Airtalk

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Synopsis

Join Larry Mantle weekdays for lively and in-depth discussions of Los Angeles and Southern California news, politics, science, entertainment, the arts and more. More AirTalk at www.kpcc.org.

Episodes

  • AirTalk Episode Wednesday April 7, 2021

    AirTalk Episode Wednesday April 7, 2021

    07/04/2021 Duration: 01h42min

    Today on AirTalk, we talk about California's plan in lifting most COVID-19 restrictions on businesses by June 15. Also on the show, we discuss the impact of a potential boycott on the Beijing Olympic Games; go over the latest COVID-19 news; and more.

  • Impact Of Potential China Olympic Games Boycott On LA’s Economy, Plus A 1980 Moscow Boycott History Lesson

    Impact Of Potential China Olympic Games Boycott On LA’s Economy, Plus A 1980 Moscow Boycott History Lesson

    07/04/2021 Duration: 23min

    China’s government warned Washington on Wednesday not to boycott next year’s Winter Olympics in Beijing after the Biden administration said it was talking with allies about a joint approach to complaints of human rights abuses. A Foreign Ministry spokesperson rejected accusations of abuses against ethnic minorities in the Xinjiang region. He warned of an unspecified “robust Chinese response” to a potential Olympics boycott. Human rights groups are protesting China’s hosting of the games, due to start in February 2022. They have urged a boycott or other measures to call attention to accusations of Chinese abuses against Uyghurs, Tibetans and residents of Hong Kong. The U.S. State Department suggested an Olympic boycott was among the possibilities but a senior official said later a boycott has not been discussed. The International Olympic Committee and the U.S. Olympic and Paralympic Committee have said in the past they oppose boycotts. We discuss the potential repercussions of a U.S. boycott of the China g

  • Implication Of New Research That Grew Mouse Embryos In Artificial Womb

    Implication Of New Research That Grew Mouse Embryos In Artificial Womb

    07/04/2021 Duration: 17min

    According to a recent study published in Nature, scientists from the Weizmann Institute of Science in Israel were able to grow mouse embryos in an artificial womb for several days.  Though the mice have yet to be fully gestated in a robotic womb, this research has some interesting potential applications. According to the New York Times, this experimentation could lead to a great understanding of early development and could have applications in fertility as well. And though it may seem far off in the sci-fi future, this also opens the door for the potential for human embryos to be carried to term outside a human body.  We sit down with New York Times medical reporter Gina Kolata and developmental biologist Paul Tesar to discuss the research and its potential implications.  Guests:  Gina Kolata, medical reporter at the New York Times, where her recent piece is “Scientists Grow Mouse Embryos in a Mechanical Womb”; she tweets @ginakolata  Paul Tesar, professor of genetics and developmental biologist at Case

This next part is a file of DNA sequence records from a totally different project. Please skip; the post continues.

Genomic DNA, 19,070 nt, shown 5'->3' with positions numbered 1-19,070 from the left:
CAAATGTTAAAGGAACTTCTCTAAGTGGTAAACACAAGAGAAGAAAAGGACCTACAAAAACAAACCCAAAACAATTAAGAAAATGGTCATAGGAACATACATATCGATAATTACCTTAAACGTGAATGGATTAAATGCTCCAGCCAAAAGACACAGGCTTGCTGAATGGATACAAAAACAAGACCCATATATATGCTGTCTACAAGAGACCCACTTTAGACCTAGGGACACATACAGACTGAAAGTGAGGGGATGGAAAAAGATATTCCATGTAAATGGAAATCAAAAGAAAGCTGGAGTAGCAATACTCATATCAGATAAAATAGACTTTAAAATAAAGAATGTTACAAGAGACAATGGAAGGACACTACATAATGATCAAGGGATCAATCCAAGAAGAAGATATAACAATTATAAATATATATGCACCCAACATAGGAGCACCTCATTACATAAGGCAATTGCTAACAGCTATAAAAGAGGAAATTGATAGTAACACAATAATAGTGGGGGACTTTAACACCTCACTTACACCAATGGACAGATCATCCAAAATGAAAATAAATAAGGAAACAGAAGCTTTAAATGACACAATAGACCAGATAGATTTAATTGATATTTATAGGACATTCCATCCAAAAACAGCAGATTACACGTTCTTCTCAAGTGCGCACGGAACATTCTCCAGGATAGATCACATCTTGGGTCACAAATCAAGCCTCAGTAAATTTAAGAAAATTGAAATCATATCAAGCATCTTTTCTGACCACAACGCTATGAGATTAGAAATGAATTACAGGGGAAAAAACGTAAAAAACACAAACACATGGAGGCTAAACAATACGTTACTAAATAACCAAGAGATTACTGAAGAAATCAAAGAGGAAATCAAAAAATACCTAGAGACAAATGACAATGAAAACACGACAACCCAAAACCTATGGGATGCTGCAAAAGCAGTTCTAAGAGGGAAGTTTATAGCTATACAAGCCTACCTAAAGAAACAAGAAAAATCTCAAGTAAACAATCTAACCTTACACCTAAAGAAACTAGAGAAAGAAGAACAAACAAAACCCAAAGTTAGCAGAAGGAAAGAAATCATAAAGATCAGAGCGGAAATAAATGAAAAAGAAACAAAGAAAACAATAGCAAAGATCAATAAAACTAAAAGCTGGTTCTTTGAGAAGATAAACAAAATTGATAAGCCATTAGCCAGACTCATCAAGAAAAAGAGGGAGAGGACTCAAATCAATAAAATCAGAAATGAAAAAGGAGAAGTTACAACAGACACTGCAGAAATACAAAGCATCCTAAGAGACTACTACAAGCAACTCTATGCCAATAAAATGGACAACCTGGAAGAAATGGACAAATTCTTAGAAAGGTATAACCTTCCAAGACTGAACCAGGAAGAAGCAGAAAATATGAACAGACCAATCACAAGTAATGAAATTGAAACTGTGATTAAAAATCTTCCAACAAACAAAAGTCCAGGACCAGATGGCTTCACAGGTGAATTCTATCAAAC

• COVID-19 California Sets Sights On Full Reopening In June

    COVID-19 California Sets Sights On Full Reopening In June

    07/04/2021 Duration: 33min

    In our continuing series looking at the latest medical research and news on COVID-19, Larry Mantle speaks with Dr. Tim Brewer from UCLA. Today’s topics include:  AstraZeneca vaccine paused in adolescents after blot clot concerns  Double mutant variant found in California More than 40% of new cases coming out of five states  Young Angelenos head to Bakersfield for vaccine Study: 1 in 3 develop neuropsychiatric conditions after COVID-19 U.S Army developing vaccine, begins testing in humans   Most children with inflammatory syndrome had mild COVID-19 Guest:  Timothy Brewer, M.D., epidemiologist and professor of medicine at UCLA’s school of public health; has served on the advisory boards of the World Health Organization, the National Institutes of Health, and the U.S. Center for Disease Control and Prevention

  • California To Lift Most COVID-19 Workplace, Biz Restrictions By Mid-June

    California To Lift Most COVID-19 Workplace, Biz Restrictions By Mid-June

    07/04/2021 Duration: 27min

    California plans to lift most coronavirus restrictions on businesses and workplaces June 15, with officials saying enough people should be vaccinated by then to allow for life to almost get back to a pre-pandemic normal. The mask mandate in the nation’s most populated state will stay in effect, Gov. Gavin Newsom said Tuesday, and he cautioned that California will reopen more widely in mid-June only if vaccine supply is sufficient and hospitalization rates stay stable and low. Still, the Democratic governor, who has overseen some of the most restrictive pandemic rules in the country, said it was time to forge ahead, with 20 million vaccines administered in California to date. The announcement signals an end date to more than a year of isolation after California resisted reopening too quickly even while other states pushed ahead. “We can confidently say by June 15 that we can start to open up as business as usual, subject to ongoing mask-wearing and ongoing vigilance,” Newsom said. “So this is a big day.” Th